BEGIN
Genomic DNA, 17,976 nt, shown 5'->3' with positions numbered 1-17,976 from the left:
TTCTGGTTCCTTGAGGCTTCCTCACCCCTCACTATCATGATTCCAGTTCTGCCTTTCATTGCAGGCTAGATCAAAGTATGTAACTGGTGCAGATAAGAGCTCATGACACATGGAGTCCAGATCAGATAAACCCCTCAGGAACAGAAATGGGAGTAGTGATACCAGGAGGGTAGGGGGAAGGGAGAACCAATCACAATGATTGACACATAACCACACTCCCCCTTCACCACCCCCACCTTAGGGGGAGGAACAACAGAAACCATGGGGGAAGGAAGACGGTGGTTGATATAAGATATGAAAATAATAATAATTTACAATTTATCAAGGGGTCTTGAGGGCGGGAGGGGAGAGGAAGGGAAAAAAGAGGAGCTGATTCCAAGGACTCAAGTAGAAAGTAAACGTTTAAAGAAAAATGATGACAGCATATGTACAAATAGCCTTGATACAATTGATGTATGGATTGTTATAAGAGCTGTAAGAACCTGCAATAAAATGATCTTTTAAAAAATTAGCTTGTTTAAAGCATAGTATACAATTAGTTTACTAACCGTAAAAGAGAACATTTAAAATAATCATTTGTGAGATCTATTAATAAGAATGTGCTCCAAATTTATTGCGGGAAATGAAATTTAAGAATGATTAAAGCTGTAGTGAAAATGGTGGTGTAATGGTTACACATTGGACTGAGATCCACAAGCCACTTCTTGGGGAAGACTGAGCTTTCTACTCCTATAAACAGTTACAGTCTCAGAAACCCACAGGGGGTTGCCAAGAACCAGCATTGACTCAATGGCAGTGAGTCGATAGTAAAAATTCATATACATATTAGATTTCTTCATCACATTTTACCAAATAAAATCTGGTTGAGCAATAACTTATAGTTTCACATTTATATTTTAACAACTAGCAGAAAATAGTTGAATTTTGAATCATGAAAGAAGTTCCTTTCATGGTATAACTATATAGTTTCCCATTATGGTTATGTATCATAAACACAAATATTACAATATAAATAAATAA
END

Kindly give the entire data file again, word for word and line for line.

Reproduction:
Genomic DNA, 17,976 nt, shown 5'->3' with positions numbered 1-17,976 from the left:
TTCTGGTTCCTTGAGGCTTCCTCACCCCTCACTATCATGATTCCAGTTCTGCCTTTCATTGCAGGCTAGATCAAAGTATGTAACTGGTGCAGATAAGAGCTCATGACACATGGAGTCCAGATCAGATAAACCCCTCAGGAACAGAAATGGGAGTAGTGATACCAGGAGGGTAGGGGGAAGGGAGAACCAATCACAATGATTGACACATAACCACACTCCCCCTTCACCACCCCCACCTTAGGGGGAGGAACAACAGAAACCATGGGGGAAGGAAGACGGTGGTTGATATAAGATATGAAAATAATAATAATTTACAATTTATCAAGGGGTCTTGAGGGCGGGAGGGGAGAGGAAGGGAAAAAAGAGGAGCTGATTCCAAGGACTCAAGTAGAAAGTAAACGTTTAAAGAAAAATGATGACAGCATATGTACAAATAGCCTTGATACAATTGATGTATGGATTGTTATAAGAGCTGTAAGAACCTGCAATAAAATGATCTTTTAAAAAATTAGCTTGTTTAAAGCATAGTATACAATTAGTTTACTAACCGTAAAAGAGAACATTTAAAATAATCATTTGTGAGATCTATTAATAAGAATGTGCTCCAAATTTATTGCGGGAAATGAAATTTAAGAATGATTAAAGCTGTAGTGAAAATGGTGGTGTAATGGTTACACATTGGACTGAGATCCACAAGCCACTTCTTGGGGAAGACTGAGCTTTCTACTCCTATAAACAGTTACAGTCTCAGAAACCCACAGGGGGTTGCCAAGAACCAGCATTGACTCAATGGCAGTGAGTCGATAGTAAAAATTCATATACATATTAGATTTCTTCATCACATTTTACCAAATAAAATCTGGTTGAGCAATAACTTATAGTTTCACATTTATATTTTAACAACTAGCAGAAAATAGTTGAATTTTGAATCATGAAAGAAGTTCCTTTCATGGTATAACTATATAGTTTCCCATTATGGTTATGTATCATAAACACAAATATTACAATATAAATAAATAA